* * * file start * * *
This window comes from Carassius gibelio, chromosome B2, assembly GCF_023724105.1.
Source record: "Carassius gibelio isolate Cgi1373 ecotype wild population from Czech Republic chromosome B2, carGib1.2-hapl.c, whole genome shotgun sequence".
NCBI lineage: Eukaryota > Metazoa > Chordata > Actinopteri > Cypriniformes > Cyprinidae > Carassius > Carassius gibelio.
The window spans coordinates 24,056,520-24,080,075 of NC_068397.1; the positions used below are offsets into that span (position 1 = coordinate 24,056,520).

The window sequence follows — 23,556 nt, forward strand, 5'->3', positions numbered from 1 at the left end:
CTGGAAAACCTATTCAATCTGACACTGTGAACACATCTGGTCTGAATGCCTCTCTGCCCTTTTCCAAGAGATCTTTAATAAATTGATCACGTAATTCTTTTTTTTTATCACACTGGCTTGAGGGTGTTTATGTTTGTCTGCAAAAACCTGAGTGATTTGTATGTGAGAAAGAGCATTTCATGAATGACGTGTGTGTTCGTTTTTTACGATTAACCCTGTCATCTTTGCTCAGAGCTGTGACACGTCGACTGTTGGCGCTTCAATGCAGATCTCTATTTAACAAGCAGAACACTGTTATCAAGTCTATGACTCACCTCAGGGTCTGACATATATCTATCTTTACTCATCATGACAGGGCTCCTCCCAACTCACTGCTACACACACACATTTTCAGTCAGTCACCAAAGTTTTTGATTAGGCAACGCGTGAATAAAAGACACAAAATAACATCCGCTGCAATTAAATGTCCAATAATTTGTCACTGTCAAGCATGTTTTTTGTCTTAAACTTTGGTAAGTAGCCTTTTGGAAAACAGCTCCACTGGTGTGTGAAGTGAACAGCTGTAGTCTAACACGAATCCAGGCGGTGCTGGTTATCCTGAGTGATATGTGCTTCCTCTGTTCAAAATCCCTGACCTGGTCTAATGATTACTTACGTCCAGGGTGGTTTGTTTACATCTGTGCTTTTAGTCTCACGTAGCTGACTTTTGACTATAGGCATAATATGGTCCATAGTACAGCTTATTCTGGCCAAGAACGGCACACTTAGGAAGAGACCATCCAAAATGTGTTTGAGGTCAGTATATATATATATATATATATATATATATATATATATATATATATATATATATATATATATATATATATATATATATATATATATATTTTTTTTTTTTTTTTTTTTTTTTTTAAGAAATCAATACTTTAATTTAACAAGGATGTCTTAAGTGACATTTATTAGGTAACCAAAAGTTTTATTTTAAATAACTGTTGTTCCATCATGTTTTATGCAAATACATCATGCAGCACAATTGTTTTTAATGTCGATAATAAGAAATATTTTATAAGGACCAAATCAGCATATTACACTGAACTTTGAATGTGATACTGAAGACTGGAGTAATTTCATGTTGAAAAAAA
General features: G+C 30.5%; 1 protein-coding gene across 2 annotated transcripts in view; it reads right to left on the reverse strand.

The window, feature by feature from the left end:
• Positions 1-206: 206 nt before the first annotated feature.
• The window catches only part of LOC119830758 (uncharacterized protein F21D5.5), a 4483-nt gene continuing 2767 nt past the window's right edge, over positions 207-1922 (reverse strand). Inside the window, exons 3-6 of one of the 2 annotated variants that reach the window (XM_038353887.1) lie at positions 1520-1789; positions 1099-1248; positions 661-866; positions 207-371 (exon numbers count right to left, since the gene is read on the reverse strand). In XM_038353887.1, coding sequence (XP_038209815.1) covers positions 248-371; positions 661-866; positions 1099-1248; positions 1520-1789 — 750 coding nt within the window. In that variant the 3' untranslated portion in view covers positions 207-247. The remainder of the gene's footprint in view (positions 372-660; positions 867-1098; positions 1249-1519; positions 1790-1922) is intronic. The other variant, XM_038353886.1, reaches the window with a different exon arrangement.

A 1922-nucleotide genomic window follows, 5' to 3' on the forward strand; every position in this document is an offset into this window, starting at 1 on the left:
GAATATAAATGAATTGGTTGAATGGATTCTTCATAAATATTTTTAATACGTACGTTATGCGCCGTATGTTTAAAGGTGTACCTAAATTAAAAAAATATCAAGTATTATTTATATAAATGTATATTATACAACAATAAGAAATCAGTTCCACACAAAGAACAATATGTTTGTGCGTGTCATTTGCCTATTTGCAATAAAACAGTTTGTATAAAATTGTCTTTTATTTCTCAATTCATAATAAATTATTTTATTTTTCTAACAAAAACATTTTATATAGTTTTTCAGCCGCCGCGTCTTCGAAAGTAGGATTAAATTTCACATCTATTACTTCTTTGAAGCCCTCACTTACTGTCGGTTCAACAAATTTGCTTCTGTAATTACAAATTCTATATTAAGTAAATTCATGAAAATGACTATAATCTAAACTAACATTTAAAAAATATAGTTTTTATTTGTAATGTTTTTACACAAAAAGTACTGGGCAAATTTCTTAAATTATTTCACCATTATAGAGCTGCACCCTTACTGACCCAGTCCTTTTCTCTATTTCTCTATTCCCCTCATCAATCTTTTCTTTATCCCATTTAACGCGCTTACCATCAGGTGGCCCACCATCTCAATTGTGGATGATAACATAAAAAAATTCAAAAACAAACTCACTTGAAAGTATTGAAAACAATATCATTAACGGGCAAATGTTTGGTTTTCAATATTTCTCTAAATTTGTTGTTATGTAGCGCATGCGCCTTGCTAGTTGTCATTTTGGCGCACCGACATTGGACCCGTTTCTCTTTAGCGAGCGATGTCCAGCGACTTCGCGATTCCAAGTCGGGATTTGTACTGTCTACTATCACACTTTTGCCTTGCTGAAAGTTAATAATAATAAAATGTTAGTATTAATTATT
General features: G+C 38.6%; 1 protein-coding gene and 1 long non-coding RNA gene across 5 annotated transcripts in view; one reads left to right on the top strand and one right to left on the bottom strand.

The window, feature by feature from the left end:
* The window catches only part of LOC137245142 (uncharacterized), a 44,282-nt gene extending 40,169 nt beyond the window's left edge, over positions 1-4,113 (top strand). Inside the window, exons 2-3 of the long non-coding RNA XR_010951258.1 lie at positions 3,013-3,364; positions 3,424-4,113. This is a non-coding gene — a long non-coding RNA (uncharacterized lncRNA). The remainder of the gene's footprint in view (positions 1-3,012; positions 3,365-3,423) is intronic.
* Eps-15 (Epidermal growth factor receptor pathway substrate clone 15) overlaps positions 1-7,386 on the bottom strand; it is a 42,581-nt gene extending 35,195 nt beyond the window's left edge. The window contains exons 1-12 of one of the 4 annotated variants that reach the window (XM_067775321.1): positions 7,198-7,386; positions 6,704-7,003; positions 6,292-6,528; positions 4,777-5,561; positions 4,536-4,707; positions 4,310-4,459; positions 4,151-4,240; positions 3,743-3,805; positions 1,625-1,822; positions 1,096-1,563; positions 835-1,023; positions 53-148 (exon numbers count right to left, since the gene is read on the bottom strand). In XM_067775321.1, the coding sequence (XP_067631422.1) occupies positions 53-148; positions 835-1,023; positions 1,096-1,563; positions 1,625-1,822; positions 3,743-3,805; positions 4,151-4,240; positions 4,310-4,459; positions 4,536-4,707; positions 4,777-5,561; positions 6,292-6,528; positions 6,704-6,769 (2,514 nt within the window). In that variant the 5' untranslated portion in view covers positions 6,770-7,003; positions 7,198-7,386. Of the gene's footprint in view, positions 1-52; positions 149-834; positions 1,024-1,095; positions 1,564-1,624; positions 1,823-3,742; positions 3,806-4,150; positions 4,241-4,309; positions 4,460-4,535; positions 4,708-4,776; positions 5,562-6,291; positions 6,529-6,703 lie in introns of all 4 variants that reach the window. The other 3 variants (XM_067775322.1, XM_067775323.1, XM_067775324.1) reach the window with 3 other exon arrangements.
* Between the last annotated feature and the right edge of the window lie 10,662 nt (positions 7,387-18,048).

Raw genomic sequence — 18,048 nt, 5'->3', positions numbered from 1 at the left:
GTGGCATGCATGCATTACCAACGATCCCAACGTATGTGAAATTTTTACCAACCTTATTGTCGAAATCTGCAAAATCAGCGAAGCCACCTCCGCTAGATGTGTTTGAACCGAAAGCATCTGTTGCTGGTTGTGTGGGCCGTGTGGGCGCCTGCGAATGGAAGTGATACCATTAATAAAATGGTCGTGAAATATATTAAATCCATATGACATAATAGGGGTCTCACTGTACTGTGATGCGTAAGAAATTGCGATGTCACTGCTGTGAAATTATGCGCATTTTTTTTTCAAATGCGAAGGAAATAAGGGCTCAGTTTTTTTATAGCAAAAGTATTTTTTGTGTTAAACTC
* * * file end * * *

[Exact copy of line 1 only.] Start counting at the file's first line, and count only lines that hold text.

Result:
This window comes from Carassius gibelio, chromosome B2, assembly GCF_023724105.1.